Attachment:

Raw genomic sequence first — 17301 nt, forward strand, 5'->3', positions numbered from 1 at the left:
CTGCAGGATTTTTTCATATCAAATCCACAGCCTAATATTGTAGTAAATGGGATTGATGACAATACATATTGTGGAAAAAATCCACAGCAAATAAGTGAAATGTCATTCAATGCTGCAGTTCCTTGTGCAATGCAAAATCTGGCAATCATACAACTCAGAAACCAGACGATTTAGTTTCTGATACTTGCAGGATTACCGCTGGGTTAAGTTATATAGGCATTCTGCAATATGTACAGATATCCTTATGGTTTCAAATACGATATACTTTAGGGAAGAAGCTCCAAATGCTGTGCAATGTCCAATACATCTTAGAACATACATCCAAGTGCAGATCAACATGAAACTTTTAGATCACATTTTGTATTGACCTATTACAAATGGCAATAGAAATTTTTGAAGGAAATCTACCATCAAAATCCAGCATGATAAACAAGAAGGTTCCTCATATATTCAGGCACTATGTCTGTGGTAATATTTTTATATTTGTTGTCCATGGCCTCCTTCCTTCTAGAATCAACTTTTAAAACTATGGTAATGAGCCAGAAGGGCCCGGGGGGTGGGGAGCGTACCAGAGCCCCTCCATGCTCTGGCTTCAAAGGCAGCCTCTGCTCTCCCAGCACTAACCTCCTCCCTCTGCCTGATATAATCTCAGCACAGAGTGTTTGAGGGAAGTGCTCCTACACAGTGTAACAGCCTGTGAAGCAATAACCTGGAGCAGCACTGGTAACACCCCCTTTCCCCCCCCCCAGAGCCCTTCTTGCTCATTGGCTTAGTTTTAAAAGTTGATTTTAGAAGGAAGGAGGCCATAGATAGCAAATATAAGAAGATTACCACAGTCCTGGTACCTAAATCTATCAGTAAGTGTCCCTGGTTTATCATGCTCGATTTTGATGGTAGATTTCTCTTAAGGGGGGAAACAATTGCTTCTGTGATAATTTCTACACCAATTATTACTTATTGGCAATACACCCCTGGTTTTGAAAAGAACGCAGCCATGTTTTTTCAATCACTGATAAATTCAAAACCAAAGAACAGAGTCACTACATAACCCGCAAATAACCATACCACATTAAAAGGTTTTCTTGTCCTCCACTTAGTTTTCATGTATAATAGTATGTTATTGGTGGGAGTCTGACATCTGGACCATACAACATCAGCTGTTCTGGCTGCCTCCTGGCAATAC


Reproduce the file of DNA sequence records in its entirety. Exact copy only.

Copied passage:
Raw genomic sequence first — 17301 nt, forward strand, 5'->3', positions numbered from 1 at the left:
CTGCAGGATTTTTTCATATCAAATCCACAGCCTAATATTGTAGTAAATGGGATTGATGACAATACATATTGTGGAAAAAATCCACAGCAAATAAGTGAAATGTCATTCAATGCTGCAGTTCCTTGTGCAATGCAAAATCTGGCAATCATACAACTCAGAAACCAGACGATTTAGTTTCTGATACTTGCAGGATTACCGCTGGGTTAAGTTATATAGGCATTCTGCAATATGTACAGATATCCTTATGGTTTCAAATACGATATACTTTAGGGAAGAAGCTCCAAATGCTGTGCAATGTCCAATACATCTTAGAACATACATCCAAGTGCAGATCAACATGAAACTTTTAGATCACATTTTGTATTGACCTATTACAAATGGCAATAGAAATTTTTGAAGGAAATCTACCATCAAAATCCAGCATGATAAACAAGAAGGTTCCTCATATATTCAGGCACTATGTCTGTGGTAATATTTTTATATTTGTTGTCCATGGCCTCCTTCCTTCTAGAATCAACTTTTAAAACTATGGTAATGAGCCAGAAGGGCCCGGGGGGTGGGGAGCGTACCAGAGCCCCTCCATGCTCTGGCTTCAAAGGCAGCCTCTGCTCTCCCAGCACTAACCTCCTCCCTCTGCCTGATATAATCTCAGCACAGAGTGTTTGAGGGAAGTGCTCCTACACAGTGTAACAGCCTGTGAAGCAATAACCTGGAGCAGCACTGGTAACACCCCCTTTCCCCCCCCCCAGAGCCCTTCTTGCTCATTGGCTTAGTTTTAAAAGTTGATTTTAGAAGGAAGGAGGCCATAGATAGCAAATATAAGAAGATTACCACAGTCCTGGTACCTAAATCTATCAGTAAGTGTCCCTGGTTTATCATGCTCGATTTTGATGGTAGATTTCTCTTAAGGGGGGAAACAATTGCTTCTGTGATAATTTCTACACCAATTATTACTTATTGGCAATACACCCCTGGTTTTGAAAAGAACGCAGCCATGTTTTTTCAATCACTGATAAATTCAAAACCAAAGAACAGAGTCACTACATAACCCGCAAATAACCATACCACATTAAAAGGTTTTCTTGTCCTCCACTTAGTTTTCATGTATAATAGTATGTTATTGGTGGGAGTCTGACATCTGGACCATACAACATCAGCTGTTCTGGCTGCCTCCTGGCAATAC